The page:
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What is the Food Safety Modernization Act (FSMA)?

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What is the Food Safety Modernization Act (FSMA)?

More than five years after the FDA’s Food Safety Modernization Act (FSMA) was signed into law, the first compliance dates are among us.

What is FSMA?

FSMA is often referred to as the most sweeping reform of U.S. food safety laws in more than 70 years. It was signed into law by President Obama on Jan. 4, 2011.

According to the FDA, data from the Centers for Disease Control and Prevention shows that about 48 million people (1 in 6 Americans) get sick, 128,000 are hospitalized and 3,000 die each year from foodborne diseases. FSMA aims ensure food is safe by shifting focus from responding to contamination to actually preventing it.

The law has seven foundational rules that impact both human and animal food producers and importers, including requirements such as writing and implementing a preventative control plan and new inspection guidelines.

As a result, many small and large food companies are working hard to align their businesses with new requirements to meet coming compliance dates, with the first for large companies in September 2016.

Below we give a brief overview of some of the key elements of FSMA, how it’s being implemented, compliance dates and resources to help you understand how FSMA applies to your business.

The Elements of FSMA

According to the FDA, FSMA has five major elements that include various mandates and authorities:

  • Preventative Controls
  • Inspection and Compliance
  • Imported Food Safety
  • Response
  • Enhanced Partnerships

Get a closer look at each of these elements here.

The 7 Rules of FSMA

As previously mentioned, FSMA is comprised of seven foundational rules:

  1. Preventative Controls for Human Food, which requires food facilities to have safety plans detailing how they will identify and minimize hazards.
  2. Preventative Controls for Animal Food, which establishes Current Good Manufacturing Practices (CGMP) and preventive controls for animal food.
  3. Produce Safety, which establishes science-based standards for growing, harvesting, packing and holding produce on both domestic and foreign farms.
  4. Foreign Supplier Verification Program (FSVP), which requires importers to verify that food brought into the country has been produced in a way that meets the same requirements U.S. food companies are subject to.
  5. Third Party Certification, which establishes a program where qualified third parties can certify foreign food facilities comply with U.S. food safety standards.
  6. Sanitary Transportation, which requires food transporters to use sanitary processes to ensure food safety.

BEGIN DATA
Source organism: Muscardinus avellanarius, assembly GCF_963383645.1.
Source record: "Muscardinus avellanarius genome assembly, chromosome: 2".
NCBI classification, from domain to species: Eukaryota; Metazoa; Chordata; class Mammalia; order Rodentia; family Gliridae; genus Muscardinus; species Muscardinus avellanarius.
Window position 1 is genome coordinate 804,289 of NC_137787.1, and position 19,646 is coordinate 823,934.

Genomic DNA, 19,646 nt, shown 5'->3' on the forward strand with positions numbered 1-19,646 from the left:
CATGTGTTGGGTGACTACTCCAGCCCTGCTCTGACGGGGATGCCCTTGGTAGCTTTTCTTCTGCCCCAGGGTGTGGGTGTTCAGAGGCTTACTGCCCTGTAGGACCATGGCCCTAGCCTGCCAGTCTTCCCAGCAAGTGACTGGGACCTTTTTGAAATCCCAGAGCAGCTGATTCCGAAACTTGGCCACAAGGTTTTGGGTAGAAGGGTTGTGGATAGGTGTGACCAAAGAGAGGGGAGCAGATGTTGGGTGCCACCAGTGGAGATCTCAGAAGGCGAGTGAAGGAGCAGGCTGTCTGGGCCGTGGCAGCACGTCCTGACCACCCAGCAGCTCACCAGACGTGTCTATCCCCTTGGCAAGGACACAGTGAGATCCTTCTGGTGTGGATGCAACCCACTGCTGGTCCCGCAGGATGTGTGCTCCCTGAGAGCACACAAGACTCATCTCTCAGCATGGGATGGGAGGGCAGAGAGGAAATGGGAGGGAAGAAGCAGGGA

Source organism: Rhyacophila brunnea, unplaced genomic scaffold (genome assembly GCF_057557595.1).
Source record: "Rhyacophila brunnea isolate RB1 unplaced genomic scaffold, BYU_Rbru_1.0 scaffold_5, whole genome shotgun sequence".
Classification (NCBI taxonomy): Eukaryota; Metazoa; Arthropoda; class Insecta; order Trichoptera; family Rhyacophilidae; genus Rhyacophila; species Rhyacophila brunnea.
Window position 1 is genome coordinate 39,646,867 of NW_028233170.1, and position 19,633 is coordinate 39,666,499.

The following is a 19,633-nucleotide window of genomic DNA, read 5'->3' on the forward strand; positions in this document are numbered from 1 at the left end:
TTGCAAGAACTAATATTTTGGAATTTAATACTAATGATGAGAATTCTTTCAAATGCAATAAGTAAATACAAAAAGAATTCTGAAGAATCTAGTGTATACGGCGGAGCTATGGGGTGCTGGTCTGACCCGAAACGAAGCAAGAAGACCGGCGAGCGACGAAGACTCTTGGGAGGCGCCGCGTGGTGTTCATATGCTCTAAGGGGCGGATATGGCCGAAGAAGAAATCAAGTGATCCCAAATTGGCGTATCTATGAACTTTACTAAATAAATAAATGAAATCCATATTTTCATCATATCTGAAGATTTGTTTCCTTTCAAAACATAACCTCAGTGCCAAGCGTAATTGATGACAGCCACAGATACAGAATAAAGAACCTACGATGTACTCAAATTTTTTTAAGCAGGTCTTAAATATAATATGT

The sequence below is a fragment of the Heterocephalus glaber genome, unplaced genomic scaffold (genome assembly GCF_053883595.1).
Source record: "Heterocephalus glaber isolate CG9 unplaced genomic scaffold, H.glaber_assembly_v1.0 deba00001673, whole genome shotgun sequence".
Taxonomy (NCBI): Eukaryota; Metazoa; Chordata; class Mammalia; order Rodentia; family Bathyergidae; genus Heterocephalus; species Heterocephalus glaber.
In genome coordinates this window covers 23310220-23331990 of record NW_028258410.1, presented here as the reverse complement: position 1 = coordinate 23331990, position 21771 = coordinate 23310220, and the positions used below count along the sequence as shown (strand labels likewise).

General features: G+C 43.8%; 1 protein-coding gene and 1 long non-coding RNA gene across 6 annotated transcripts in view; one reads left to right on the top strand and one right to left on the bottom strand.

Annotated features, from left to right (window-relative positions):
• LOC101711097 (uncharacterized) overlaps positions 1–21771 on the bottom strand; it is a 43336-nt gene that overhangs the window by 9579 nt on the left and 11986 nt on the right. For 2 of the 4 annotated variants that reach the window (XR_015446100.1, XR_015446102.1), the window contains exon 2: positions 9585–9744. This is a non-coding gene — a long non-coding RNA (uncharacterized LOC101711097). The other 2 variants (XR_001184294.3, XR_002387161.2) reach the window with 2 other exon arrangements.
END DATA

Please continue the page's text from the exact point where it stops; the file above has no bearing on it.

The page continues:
7. Food Defense/Intentional Adulteration, which requires both foreign and domestic food facilities to address vulnerable steps in their processes to prevent acts that are intended to cause large-scale public harm.

FSMA Compliance Dates

For many food processing companies, understanding when FSMA compliance deadlines take effect is challenging. There are a number of nuances and exceptions to be aware of, and the FDA has also issued some extensions and clarifications in recent months.

Generally speaking, compliance dates for various requirements are staggered one to five years from when the final rule was published, and depend on the size and type of business. The first compliance dates for large businesses are coming up in mid-September 2016.

The National Grain and Feed Association (NGFA) did a wonderful job summarizing big compliance dates. Their table is featured below.

Final Rule Date Issued Compliance Date
Large Business
Compliance Date
Small Business
Compliance Date
Very Small Business
CGMP and Preventative Controls for Human Food Sep. 17, 2015 Sept. 19, 2016 Sept. 18, 2017 Sept. 17, 2018
CGMP and Preventative Controls for Animal Food Sept. 17, 2015 Sept. 19, 2016 (CGMP)
Sept. 18, 2017 (PCs)
Sept. 18, 2017 (CGMP)
Sept. 17, 2018 (PCs)
Sept. 17, 2018 (CGMP)
Sept. 17, 2019 (PCs)
Produce Safety Nov. 27, 2015 Jan. 26, 2018 Jan. 26, 2019 Jan. 26, 2020
Foreign Supplier Verification Program Nov. 27, 2015 >May 27, 2017 Not applicable Not applicable
Third Party Accreditation and Certification Nov. 27, 2015 Requirements go into effect after FDA publishes Model Accreditation Standards
Sanitary Transportation of Human and Animal Food April 6, 2016 April 6, 2017 April 6, 2018 Not applicable
Food Defense/Intentional Adulteration May 27, 2016 July 26, 2019 July 26, 2020 July 26,2021

See the NGFA’s full PDF on compliance dates.

Another extensive resource comes from Trace Grains, a document management retailer. Their article So … What Are the Exact Compliance Dates for FSMA Rules? includes much of the same information as above, as well as additional links that will allow you to dig into the rules and requirements specific to your business.

However, as mentioned above, the FDA issued some compliance date extensions and clarifications on Aug. 23, 2016. For example, compliance dates were extended for certain provisions concerning written customer assurances under four of the seven rules.

One of the best ways to keep up with FSMA updates is to subscribe to Constituent Updates, which also includes other updates from the Center for Food Safety and Applied Nutrition.

Additional Resources on FSMA

If you’re looking for additional resources to learn about FSMA and how it relates to your facility, below are some more resources:

Looking for ways to combat cross-contamination at your food powder processing facility? One solution may be the BFM® fitting. Learn more about how the flexible fitting can improve safety, sanitation and prevent cross-contamination.